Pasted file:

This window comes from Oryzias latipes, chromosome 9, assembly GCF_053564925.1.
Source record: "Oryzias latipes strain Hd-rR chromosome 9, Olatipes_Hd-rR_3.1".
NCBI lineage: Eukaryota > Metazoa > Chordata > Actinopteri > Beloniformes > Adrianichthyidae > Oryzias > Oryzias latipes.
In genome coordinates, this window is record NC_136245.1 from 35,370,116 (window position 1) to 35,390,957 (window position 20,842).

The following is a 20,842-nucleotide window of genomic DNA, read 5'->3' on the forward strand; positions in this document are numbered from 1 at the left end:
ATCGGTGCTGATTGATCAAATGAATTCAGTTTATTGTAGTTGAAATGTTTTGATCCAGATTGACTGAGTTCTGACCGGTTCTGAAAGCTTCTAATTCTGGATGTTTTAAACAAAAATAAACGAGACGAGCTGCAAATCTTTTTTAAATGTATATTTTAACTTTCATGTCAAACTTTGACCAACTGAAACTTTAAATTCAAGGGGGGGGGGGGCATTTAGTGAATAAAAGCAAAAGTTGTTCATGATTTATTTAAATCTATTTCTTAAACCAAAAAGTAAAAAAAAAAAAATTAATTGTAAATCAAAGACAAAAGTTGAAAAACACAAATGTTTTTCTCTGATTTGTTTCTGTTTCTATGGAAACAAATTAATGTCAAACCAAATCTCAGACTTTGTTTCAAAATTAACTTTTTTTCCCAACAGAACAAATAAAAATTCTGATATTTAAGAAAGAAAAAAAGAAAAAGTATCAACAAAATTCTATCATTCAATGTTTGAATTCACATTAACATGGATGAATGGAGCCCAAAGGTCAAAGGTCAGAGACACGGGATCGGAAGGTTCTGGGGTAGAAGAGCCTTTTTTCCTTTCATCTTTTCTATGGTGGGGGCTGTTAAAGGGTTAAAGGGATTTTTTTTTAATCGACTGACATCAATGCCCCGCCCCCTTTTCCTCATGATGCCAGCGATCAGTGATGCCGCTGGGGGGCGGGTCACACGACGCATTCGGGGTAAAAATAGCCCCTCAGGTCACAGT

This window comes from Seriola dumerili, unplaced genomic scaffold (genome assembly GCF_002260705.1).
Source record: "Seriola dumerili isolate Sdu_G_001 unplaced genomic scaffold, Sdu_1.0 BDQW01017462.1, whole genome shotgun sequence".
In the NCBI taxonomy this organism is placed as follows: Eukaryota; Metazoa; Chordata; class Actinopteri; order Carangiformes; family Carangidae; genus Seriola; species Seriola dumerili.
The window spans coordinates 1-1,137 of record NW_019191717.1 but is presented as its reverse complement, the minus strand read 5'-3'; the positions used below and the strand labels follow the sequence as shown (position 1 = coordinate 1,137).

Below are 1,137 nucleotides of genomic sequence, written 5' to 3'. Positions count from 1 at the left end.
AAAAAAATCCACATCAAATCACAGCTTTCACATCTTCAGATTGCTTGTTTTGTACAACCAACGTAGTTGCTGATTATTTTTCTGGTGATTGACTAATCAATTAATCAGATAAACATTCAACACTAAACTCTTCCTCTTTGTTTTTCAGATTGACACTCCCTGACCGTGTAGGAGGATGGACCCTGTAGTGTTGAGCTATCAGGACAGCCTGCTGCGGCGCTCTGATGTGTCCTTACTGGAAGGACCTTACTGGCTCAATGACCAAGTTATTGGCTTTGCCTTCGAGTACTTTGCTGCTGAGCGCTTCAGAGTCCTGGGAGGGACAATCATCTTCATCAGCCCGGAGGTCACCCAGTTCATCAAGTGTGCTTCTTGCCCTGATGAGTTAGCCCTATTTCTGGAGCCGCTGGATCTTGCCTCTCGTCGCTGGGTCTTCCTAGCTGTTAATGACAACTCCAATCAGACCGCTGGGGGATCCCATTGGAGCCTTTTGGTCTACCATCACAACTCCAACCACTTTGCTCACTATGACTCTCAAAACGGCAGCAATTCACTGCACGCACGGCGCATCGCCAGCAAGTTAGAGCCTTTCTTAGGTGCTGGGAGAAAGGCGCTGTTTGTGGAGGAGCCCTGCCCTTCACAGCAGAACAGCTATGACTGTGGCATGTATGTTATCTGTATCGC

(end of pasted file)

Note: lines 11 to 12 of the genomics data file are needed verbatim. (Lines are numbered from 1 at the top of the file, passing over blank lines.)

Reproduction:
Below are 1,137 nucleotides of genomic sequence, written 5' to 3'. Positions count from 1 at the left end.
AAAAAAATCCACATCAAATCACAGCTTTCACATCTTCAGATTGCTTGTTTTGTACAACCAACGTAGTTGCTGATTATTTTTCTGGTGATTGACTAATCAATTAATCAGATAAACATTCAACACTAAACTCTTCCTCTTTGTTTTTCAGATTGACACTCCCTGACCGTGTAGGAGGATGGACCCTGTAGTGTTGAGCTATCAGGACAGCCTGCTGCGGCGCTCTGATGTGTCCTTACTGGAAGGACCTTACTGGCTCAATGACCAAGTTATTGGCTTTGCCTTCGAGTACTTTGCTGCTGAGCGCTTCAGAGTCCTGGGAGGGACAATCATCTTCATCAGCCCGGAGGTCACCCAGTTCATCAAGTGTGCTTCTTGCCCTGATGAGTTAGCCCTATTTCTGGAGCCGCTGGATCTTGCCTCTCGTCGCTGGGTCTTCCTAGCTGTTAATGACAACTCCAATCAGACCGCTGGGGGATCCCATTGGAGCCTTTTGGTCTACCATCACAACTCCAACCACTTTGCTCACTATGACTCTCAAAACGGCAGCAATTCACTGCACGCACGGCGCATCGCCAGCAAGTTAGAGCCTTTCTTAGGTGCTGGGAGAAAGGCGCTGTTTGTGGAGGAGCCCTGCCCTTCACAGCAGAACAGCTATGACTGTGGCATGTATGTTATCTGTATCGC